[Spellyans] glas ~ gwer'
Harry 'Double-H' Hawkey
bendyfrog at live.com
Wed Aug 10 09:09:28 BST 2016
There's a nice graphic illustrating this in Jon Mills' paper, 'Linguistic Relativity and Linguistic Determinism...' pg. 3 (you can find it at https://kar.kent.ac.uk/8401/ ) in case anyone hasn't seen it...
On 09/08/16 16:56, Jon Mills wrote:
Prototypical glas refers to a shade somewhere between blue and green and grey. It can refer to both living and non-living. Glas can refer to the colour of foliage:
"war an pren glays mar a te yn pren seygh ha casadow sur yn erna fatel ve" [Pascon agan Arluth: 170] 'if it comes upon the green wood, how indeed will it be then upon the dry and blighted wood?'
"branche olyf glase" [Jordan 1611: 2462] 'a branch of green olive'
Glas can refer to the colour of water:
"dun ganso dywhans touth bras | rak y worre yn dour glas | yu ow dysyr" [Resurrexio Domini: 2192-4] 'Let's go with him very quickly; to put him into blue/green/grey water is my desire'
Glas can refer to the colour of glass:
"toul e in the wedyr glays" [Ton 1504: 1445] 'Throw it in your blue/green glass!'
Glas can refer to the colour of grey hair:
Blêụ glâz [Lhuyd 1707: [3a]] 'gray hairs'
In the following example, the dove's eyes could be blue, green, grey or somewhere in between:
"an golom glas hy lagas" [Origo Mundi: 1109] 'the dove with the blue/green/grey eyes'
As Nicholas rightly points out, attestations of gwer refer to the colour of living matter, more specifically to the colour of leaves, grass and pasture.
Bloụ is also attested.
"ny wysk blow ha more" [Bewnans Ke: 3064] 'We'll wear blue and murrey'
"CÆRULEUS, ... C Bloụ, † glas" [Lhuyd 1707: 291a]
Glas is a reflex of Proto-Celtic *glasto-. Gwer is a borrowed word from Latin 'viridius'. Blou is a borrowed word from Old Norman French.
The difference between these Cornish colour terms does not concern a distinction between animate and inanimate or between living and non-living. Instead the distinction is between shades of colour. Glas embraces blue, green and grey and prototypical glas is a shade somewhere between these. Gwer is specifically green, i.e. a colour of the spectrum intermediate between blue and yellow, as of grass. Blou is specifically blue, i.e. a colour of the spectrum intermediate between green and violet, as of the sky on a clear day.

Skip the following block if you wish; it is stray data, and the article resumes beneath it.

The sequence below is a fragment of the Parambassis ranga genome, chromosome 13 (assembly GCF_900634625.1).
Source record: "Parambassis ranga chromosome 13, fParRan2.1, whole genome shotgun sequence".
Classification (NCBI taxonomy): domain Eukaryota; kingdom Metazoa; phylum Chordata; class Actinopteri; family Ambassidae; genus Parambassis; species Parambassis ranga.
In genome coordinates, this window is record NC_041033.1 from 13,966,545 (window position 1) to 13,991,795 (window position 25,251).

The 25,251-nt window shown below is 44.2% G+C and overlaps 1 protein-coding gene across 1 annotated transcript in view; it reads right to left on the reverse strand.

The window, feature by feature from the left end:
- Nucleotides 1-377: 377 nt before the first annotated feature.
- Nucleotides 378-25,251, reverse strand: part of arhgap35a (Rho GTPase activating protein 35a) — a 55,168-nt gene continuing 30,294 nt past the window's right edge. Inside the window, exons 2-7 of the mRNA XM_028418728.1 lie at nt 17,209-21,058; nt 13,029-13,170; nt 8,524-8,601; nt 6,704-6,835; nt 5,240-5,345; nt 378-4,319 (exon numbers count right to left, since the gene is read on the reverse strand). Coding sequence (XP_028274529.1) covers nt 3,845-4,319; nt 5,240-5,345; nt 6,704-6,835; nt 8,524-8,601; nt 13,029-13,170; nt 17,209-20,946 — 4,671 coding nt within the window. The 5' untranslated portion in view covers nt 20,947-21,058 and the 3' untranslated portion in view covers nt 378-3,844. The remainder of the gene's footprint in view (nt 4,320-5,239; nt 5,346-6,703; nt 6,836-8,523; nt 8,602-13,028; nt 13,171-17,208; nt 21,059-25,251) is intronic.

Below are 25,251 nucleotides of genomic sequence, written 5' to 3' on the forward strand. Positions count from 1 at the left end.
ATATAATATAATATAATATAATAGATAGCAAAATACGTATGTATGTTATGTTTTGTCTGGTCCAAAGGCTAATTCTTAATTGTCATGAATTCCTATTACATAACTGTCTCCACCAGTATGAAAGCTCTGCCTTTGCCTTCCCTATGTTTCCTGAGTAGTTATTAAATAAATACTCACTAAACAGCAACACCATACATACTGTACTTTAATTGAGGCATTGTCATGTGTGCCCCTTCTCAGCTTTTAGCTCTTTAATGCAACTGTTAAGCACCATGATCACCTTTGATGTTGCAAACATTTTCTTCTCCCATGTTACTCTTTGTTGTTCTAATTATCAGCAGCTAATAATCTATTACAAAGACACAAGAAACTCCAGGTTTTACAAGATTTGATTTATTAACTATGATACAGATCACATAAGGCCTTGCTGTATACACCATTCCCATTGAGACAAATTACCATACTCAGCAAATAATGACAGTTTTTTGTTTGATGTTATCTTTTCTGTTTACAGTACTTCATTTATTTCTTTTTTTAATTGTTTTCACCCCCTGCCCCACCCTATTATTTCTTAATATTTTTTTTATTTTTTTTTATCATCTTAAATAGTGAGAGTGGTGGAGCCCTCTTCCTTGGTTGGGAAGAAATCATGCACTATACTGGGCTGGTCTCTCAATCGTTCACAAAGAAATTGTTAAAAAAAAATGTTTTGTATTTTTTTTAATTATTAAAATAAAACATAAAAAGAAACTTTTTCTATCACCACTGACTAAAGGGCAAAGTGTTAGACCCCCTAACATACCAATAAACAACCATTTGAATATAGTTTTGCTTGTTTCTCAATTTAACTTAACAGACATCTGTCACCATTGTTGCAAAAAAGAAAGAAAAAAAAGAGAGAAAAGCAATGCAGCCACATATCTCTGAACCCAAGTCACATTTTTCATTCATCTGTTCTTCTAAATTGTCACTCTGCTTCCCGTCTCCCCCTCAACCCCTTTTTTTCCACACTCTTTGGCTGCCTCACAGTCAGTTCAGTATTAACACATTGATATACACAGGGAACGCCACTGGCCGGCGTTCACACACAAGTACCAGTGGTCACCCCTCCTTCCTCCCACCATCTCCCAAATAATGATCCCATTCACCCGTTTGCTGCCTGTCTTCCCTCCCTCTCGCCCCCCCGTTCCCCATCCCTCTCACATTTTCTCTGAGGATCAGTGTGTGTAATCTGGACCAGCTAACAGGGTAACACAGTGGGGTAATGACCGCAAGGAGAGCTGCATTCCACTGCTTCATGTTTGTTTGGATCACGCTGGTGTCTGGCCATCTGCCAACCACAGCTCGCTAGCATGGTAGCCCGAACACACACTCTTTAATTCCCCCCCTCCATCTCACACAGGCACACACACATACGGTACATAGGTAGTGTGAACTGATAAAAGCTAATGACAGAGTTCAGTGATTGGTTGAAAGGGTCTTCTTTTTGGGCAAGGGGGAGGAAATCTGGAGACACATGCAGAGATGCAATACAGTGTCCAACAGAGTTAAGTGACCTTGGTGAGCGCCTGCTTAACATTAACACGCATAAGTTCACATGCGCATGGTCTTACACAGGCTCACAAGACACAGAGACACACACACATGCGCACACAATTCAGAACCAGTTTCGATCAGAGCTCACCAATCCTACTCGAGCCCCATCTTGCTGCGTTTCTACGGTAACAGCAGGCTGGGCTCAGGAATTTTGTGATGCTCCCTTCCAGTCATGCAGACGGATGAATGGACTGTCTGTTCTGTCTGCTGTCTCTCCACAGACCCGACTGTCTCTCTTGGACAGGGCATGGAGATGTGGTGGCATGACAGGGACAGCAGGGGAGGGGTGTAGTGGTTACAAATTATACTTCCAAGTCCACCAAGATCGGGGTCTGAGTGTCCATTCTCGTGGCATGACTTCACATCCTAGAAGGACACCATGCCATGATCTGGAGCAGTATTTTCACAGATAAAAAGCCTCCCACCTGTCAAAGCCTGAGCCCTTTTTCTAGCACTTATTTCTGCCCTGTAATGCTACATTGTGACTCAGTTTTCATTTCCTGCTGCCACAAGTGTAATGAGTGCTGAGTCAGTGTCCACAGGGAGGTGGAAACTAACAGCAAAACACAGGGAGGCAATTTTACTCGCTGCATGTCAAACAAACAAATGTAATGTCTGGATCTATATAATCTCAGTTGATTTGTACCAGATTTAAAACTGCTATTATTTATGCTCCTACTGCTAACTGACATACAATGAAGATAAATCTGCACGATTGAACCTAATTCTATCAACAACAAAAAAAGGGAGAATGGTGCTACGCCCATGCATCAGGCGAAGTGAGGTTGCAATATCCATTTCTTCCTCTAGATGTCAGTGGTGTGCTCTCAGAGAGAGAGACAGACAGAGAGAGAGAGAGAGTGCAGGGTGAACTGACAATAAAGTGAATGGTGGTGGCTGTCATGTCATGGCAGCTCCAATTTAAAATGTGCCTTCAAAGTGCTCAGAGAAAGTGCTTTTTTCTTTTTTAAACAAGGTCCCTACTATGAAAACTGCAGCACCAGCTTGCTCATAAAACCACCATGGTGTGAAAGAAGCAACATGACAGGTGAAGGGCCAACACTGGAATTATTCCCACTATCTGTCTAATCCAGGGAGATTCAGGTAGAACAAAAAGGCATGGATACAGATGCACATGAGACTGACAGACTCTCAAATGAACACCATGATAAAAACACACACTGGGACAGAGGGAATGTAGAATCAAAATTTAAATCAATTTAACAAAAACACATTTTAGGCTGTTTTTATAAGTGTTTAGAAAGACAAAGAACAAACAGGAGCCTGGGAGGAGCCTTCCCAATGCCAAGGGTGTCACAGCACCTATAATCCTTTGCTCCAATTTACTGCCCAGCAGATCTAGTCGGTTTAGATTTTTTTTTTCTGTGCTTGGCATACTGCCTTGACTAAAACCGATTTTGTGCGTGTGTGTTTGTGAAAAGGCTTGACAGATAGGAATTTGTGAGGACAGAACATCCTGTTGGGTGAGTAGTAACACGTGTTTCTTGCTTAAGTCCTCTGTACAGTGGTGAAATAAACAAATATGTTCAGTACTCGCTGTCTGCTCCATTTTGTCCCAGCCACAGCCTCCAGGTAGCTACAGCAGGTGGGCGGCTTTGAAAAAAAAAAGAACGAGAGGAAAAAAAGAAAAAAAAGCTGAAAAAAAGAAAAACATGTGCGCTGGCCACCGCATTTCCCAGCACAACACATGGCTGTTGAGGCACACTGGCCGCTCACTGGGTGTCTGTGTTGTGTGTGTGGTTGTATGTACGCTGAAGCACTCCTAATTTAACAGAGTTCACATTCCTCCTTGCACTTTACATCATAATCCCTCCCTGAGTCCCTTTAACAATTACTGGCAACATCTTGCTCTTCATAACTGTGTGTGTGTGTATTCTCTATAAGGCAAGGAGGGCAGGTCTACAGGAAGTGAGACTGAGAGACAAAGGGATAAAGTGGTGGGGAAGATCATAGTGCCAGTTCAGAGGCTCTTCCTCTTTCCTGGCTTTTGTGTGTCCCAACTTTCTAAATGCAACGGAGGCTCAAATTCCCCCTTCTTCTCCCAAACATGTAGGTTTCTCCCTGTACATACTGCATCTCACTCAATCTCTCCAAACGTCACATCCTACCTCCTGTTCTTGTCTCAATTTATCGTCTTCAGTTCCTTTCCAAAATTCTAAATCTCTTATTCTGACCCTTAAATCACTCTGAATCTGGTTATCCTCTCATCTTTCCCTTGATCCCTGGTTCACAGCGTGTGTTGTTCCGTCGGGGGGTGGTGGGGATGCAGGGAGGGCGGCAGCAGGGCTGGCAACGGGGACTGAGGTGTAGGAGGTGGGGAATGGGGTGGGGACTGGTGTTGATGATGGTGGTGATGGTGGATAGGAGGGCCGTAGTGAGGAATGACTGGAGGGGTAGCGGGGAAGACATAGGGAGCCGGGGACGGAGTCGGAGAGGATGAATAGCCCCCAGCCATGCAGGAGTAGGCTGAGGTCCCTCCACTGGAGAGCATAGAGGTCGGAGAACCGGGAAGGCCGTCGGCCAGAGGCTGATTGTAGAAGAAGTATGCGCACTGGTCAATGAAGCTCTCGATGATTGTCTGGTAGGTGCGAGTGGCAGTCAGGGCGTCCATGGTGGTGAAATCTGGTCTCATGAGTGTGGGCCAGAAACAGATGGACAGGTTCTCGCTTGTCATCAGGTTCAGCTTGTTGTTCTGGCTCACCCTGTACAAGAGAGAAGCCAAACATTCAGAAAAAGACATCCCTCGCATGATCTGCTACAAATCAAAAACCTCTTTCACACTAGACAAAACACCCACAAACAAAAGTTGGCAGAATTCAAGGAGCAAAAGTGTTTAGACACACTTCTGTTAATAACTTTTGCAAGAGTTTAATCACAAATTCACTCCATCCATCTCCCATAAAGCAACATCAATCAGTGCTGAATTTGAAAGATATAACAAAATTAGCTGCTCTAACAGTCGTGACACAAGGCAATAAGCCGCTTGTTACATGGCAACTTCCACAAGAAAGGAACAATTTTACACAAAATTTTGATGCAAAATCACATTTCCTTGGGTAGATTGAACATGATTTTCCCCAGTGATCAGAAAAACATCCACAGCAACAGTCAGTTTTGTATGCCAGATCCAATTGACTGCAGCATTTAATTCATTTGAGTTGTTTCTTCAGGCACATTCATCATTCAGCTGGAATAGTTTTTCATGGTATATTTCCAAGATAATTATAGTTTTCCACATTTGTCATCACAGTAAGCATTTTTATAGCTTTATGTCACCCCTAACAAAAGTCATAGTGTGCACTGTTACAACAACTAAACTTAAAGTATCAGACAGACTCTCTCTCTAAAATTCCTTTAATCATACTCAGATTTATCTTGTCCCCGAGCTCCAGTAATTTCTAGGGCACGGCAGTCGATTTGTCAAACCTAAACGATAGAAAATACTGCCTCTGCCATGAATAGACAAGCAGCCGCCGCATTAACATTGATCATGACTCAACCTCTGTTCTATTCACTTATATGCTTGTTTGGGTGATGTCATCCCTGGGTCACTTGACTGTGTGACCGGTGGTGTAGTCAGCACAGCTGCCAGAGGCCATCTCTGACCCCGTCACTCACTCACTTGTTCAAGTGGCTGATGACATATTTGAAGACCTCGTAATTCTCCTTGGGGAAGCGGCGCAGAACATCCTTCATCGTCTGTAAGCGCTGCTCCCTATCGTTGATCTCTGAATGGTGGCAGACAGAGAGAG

Ol an gwella, Jon
Sent: Saturday, August 06, 2016 at 3:26 PM
From: "Nicholas Williams" <njawilliams at gmail.com><mailto:njawilliams at gmail.com>
To: "Standard Cornish discussion list" <spellyans at kernowek.net><mailto:spellyans at kernowek.net>
Cc: "Agan Tavas discussion list" <agantavas at spyrys.org><mailto:agantavas at spyrys.org>
Subject: [Spellyans] bythwer 'evergreen'
In his 1951 dictionary under ‘evergreen’ Nance suggests the neologism *bythwer.
More recently it has been claimed that *bythwer should really be *bythlas, since gwer
refers to "inanimate" green.
I wonder whether this criticism is valid.
In Cornish gwer certainly seems to refer to growing things and is not therefore simply an adjective for “inanimate green".
Kẏ guêr vel an guelz [maga gwer avell an gwels] ‘as green as grass’ AB: 248c.
He also cites:
delkio guêr s.v. Frons ‘a green bough with leaves’ AB: 61c.
Under Pascuum ‘Feeding ground, pasturage’ he gives Gueruelz AB: 113c, where gueruelz [gwerwels]
is clearly a compound of gwer ‘green’ and gwels ‘grass’.
Gwer in Lhuyd’s day was clearly the ordinary word for ‘green’ when referring to leaves and grass.
For Lhuyd on the other hand glas meant ‘grey’:
Blêu glâz ‘gray [sic] hairs’ AB: 3a; W Glâs, Gray, C[ornish[ Glâz AB: 30b; Cinereus ‘Ash-coloured’ C[ornish] Glâs AB: 47c-48a.
It seems therefore that Nance’s bythwer ’evergreen’ is perfectly permissible and indeed preferable to *bythlas.
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